The Orpheus Myth
The Spanish term orfeón stems from the name of the Greek mythological character Orpheus, son of the king of Thrace Oeagrus and the muse of poetry Calliope. Orpheus was an outstanding poet and musician, and possessed a precious lyre, a gift from Apollo. The lyre was forged by Apollo himself with the masterful aid of the Muses. This lyre now adorns the beautiful constellations in the nocturnal sky. So pleasant was Orpheus song that the forests ran towards him, the fierce animals became docile, and the nymphs and gods were moved. It is from this myth that the modern Spanish word orfeón derives its meaning as a choral society, a group of musicians that engage in the art of singing, mainly without instrumental accompaniment.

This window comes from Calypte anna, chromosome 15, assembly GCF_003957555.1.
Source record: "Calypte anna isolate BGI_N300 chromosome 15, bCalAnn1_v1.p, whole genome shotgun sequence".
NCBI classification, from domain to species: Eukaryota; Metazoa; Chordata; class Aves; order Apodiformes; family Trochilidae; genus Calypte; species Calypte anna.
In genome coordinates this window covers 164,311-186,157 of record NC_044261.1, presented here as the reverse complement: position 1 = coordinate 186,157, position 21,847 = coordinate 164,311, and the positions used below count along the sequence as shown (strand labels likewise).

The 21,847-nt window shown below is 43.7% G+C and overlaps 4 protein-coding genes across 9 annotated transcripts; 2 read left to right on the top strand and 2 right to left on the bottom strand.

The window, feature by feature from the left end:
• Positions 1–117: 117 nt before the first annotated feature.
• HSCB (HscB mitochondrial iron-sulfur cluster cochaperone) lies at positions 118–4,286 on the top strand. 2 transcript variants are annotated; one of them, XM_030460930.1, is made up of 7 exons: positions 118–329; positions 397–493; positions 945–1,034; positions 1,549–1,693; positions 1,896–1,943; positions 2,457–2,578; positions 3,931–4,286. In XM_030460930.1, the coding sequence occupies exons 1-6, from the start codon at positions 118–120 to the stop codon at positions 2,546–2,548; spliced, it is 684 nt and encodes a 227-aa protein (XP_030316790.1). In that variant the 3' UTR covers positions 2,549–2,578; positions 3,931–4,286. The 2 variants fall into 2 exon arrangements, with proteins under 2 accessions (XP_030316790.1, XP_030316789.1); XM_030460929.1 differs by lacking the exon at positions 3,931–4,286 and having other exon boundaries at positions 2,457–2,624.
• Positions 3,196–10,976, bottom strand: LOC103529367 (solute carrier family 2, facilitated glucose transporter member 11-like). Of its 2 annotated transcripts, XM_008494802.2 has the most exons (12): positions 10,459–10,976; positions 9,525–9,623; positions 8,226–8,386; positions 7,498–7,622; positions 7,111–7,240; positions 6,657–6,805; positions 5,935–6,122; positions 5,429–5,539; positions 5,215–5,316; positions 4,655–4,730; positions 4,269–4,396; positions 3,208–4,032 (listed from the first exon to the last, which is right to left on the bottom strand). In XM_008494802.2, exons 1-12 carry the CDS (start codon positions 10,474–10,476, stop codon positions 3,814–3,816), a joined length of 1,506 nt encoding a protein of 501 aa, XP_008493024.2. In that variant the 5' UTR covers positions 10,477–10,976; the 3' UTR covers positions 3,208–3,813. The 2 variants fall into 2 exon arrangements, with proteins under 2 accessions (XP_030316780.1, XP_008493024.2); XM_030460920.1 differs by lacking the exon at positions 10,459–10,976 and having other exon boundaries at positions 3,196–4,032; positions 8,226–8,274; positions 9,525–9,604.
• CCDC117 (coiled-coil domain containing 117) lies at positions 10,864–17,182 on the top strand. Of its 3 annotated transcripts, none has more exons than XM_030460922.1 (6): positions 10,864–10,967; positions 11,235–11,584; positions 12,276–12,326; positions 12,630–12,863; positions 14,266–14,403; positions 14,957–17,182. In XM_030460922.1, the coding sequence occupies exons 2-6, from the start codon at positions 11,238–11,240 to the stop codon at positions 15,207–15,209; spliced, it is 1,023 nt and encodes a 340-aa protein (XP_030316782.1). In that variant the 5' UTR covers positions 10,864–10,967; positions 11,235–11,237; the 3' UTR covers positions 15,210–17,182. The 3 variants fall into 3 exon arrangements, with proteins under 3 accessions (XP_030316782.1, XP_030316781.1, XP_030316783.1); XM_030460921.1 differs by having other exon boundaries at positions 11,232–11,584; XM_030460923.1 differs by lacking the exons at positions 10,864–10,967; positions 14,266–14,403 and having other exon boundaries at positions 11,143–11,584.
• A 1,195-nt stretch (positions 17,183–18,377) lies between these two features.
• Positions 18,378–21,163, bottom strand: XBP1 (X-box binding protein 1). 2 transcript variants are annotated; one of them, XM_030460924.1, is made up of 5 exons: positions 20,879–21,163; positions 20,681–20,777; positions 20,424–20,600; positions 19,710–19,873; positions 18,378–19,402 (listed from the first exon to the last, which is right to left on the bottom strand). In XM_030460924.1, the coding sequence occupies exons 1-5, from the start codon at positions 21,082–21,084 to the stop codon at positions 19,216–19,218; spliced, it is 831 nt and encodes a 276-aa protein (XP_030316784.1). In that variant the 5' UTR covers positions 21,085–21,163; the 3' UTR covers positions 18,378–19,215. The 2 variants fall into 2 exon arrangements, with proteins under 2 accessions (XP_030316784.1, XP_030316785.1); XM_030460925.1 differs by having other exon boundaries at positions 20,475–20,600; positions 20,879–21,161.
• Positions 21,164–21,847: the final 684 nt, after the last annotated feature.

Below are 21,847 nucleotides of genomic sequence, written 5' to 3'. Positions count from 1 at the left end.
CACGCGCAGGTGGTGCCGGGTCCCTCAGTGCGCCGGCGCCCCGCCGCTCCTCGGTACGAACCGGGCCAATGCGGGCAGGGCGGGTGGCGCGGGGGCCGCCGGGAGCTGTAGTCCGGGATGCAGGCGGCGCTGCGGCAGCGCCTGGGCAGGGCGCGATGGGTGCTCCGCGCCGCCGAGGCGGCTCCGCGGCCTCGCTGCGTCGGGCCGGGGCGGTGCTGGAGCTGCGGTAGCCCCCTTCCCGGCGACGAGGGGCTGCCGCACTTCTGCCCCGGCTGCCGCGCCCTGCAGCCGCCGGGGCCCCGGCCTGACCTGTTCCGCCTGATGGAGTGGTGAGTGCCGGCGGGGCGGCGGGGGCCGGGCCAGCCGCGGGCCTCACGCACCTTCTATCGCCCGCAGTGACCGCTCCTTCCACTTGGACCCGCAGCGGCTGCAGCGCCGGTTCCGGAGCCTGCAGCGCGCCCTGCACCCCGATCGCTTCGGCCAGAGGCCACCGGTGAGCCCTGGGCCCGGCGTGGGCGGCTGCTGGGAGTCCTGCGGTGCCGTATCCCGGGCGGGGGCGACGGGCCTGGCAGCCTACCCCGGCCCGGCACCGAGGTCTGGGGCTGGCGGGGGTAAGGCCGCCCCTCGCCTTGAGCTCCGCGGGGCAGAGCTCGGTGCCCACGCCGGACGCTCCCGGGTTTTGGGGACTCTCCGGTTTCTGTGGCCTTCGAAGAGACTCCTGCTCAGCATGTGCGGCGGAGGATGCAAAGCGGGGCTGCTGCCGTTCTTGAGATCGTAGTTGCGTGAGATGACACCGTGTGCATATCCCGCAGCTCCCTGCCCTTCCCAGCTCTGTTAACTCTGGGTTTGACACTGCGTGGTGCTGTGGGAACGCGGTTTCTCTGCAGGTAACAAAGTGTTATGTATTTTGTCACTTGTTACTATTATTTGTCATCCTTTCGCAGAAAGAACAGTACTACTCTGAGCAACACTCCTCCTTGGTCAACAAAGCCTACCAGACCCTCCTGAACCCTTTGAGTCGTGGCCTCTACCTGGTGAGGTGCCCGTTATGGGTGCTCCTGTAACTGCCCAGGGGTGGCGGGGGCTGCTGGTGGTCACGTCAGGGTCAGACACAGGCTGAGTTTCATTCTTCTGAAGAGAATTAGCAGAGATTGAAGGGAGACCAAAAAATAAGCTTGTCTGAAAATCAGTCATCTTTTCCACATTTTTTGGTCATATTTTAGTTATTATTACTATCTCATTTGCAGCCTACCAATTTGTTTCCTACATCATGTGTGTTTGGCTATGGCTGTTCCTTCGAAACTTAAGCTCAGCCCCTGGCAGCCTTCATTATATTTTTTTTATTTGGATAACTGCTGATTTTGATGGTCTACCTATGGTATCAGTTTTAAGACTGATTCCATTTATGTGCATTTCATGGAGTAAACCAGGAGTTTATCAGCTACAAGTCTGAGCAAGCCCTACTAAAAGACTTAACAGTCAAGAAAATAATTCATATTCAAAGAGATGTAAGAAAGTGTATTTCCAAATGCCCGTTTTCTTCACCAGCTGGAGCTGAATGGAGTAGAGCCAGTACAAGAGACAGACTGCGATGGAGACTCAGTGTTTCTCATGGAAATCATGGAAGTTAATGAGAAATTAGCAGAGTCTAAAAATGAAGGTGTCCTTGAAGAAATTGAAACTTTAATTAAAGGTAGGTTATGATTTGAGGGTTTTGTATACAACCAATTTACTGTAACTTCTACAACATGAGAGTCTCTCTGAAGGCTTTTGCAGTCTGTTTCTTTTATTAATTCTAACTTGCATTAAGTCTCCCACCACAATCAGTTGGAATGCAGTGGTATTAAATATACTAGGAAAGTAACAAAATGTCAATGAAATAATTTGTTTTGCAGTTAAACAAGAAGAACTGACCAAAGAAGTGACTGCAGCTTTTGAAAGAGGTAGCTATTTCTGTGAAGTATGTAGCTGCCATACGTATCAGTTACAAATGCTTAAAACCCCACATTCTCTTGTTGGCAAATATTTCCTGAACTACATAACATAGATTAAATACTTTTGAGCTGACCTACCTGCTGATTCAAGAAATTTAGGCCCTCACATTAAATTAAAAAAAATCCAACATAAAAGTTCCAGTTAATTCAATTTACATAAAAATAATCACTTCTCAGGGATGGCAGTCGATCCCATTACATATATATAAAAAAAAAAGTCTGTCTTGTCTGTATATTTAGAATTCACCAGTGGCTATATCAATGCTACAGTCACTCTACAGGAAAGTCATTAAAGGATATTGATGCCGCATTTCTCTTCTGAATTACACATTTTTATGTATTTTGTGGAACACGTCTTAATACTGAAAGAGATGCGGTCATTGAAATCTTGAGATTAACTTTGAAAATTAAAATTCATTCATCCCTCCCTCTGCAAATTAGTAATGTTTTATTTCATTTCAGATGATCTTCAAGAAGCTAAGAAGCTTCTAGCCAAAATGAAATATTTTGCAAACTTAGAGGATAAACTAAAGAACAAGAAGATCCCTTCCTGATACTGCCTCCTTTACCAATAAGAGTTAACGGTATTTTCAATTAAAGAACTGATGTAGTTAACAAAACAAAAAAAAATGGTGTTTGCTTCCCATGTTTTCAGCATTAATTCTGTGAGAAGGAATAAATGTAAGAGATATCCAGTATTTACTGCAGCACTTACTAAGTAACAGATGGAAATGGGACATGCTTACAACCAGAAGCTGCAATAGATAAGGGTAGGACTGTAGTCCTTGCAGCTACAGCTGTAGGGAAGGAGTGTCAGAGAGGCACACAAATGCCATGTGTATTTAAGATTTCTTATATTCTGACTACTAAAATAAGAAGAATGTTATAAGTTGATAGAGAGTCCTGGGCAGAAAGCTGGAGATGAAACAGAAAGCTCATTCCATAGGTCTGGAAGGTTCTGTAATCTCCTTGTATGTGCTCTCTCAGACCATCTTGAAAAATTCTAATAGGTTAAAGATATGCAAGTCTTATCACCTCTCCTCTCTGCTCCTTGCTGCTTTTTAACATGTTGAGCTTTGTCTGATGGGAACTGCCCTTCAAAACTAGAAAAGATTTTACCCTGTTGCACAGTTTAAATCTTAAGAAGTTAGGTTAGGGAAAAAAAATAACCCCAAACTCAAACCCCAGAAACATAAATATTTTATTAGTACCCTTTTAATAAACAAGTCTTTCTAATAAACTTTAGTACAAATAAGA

Saint John the Baptist
John the Baptist (ascetic, preacher and Jewish prophet) is the patron saint of the city of San Juan, capital of Puerto Rico. This city derives its name from the original way in which Christopher Columbus baptized the isle of Puerto Rico in 1493: Isla de San Juan Bautista (Saint John the Baptist Island). Puerto Rico's coat of arms, the oldest in the New World as awarded by the Spanish Crown in 1511, has a Latin inscription that reads: "Johannes est nomen ejus", John is his name. Orfeón San Juan Bautista's embraces as its own the identity of its nation's ancient name as a symbol of its artistic labor and mission. It is an artistic and educational institution that enriches and honors the highest values of Puerto Rican tradition and culture.